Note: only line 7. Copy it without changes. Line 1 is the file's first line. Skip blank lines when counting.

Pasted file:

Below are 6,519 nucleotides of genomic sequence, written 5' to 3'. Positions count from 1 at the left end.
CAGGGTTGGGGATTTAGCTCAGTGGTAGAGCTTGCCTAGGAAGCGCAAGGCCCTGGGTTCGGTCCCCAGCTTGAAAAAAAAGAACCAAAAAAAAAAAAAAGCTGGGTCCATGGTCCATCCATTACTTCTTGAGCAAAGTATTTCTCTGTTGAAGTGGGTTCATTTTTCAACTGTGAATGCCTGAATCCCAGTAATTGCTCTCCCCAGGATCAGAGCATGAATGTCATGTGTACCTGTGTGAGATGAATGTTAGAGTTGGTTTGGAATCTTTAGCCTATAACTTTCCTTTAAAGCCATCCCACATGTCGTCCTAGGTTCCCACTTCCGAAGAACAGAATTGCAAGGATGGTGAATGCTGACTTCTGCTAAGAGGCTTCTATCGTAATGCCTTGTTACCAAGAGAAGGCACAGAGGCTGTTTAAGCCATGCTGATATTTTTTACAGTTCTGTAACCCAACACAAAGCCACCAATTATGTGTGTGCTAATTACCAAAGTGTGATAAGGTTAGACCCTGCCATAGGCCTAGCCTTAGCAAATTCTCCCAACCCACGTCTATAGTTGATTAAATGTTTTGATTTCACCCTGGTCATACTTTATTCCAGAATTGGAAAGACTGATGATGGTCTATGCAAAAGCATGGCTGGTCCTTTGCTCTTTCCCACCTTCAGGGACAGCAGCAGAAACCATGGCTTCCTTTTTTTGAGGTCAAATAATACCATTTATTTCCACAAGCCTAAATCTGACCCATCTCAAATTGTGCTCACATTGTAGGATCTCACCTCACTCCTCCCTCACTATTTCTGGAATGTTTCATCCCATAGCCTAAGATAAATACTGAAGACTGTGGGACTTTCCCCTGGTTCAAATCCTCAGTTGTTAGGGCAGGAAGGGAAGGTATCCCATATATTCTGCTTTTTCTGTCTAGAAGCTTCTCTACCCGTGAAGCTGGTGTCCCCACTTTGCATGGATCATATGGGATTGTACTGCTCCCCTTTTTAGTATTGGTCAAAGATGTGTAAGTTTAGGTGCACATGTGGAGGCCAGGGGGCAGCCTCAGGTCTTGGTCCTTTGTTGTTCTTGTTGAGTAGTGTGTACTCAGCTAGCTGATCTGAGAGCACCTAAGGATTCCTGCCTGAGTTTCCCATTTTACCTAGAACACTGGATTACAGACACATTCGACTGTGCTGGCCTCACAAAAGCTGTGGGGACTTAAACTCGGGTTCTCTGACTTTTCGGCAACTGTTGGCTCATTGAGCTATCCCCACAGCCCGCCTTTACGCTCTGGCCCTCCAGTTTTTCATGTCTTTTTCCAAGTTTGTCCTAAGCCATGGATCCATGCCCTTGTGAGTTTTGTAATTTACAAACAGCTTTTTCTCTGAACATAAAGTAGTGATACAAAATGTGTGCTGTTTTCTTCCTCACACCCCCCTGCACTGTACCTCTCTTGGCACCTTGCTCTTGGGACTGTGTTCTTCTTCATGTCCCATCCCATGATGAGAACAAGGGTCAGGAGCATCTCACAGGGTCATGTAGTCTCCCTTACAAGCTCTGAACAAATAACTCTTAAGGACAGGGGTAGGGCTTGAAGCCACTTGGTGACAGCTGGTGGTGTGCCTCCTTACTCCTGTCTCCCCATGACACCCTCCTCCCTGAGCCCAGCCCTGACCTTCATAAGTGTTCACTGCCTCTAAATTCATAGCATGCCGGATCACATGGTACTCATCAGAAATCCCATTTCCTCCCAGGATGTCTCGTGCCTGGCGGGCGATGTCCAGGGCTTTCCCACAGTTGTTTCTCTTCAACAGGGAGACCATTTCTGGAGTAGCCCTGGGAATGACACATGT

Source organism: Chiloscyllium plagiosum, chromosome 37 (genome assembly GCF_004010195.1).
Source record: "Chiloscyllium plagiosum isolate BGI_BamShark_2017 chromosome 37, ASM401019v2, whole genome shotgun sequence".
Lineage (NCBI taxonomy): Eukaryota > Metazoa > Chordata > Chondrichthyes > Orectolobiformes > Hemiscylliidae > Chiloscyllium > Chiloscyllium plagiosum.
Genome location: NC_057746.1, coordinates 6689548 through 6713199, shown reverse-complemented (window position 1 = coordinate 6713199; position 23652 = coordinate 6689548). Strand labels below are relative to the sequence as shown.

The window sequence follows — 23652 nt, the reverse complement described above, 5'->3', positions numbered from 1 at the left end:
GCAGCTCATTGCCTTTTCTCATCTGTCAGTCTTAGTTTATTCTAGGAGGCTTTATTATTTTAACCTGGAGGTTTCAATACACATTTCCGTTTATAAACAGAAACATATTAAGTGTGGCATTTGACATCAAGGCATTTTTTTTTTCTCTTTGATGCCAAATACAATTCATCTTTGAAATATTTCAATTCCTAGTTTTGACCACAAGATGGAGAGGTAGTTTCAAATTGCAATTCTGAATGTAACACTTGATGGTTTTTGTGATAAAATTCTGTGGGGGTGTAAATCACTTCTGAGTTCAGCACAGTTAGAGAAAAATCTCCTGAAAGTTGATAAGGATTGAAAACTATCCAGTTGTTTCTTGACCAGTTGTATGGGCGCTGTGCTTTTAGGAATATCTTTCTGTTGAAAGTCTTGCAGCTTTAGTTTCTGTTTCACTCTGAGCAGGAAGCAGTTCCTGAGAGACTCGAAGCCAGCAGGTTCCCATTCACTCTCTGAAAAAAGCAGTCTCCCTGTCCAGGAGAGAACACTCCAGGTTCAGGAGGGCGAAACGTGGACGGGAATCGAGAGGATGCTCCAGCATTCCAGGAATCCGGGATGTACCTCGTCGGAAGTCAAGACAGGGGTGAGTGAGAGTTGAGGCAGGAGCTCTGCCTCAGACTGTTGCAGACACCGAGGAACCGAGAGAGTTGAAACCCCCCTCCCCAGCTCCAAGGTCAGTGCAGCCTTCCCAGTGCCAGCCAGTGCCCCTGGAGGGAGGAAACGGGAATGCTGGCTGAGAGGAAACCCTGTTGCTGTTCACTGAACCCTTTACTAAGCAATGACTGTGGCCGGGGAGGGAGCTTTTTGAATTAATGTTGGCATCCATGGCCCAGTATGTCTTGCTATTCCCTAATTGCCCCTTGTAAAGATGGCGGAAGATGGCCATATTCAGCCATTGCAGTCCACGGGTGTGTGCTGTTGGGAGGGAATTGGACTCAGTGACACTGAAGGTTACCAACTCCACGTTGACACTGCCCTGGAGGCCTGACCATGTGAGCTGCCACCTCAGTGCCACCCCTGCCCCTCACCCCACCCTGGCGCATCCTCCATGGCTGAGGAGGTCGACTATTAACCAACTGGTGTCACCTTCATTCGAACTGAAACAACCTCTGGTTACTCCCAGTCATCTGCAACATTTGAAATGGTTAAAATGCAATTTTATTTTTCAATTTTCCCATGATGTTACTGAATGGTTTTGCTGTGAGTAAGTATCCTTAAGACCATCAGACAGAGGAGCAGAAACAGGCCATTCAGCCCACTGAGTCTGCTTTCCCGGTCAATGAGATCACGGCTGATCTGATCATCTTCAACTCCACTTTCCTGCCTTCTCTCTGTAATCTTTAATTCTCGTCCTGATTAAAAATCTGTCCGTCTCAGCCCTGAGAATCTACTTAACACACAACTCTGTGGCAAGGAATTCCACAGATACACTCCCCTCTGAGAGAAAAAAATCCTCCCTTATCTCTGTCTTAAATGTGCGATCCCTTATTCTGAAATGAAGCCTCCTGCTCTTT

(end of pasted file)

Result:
The window sequence follows — 23652 nt, the reverse complement described above, 5'->3', positions numbered from 1 at the left end: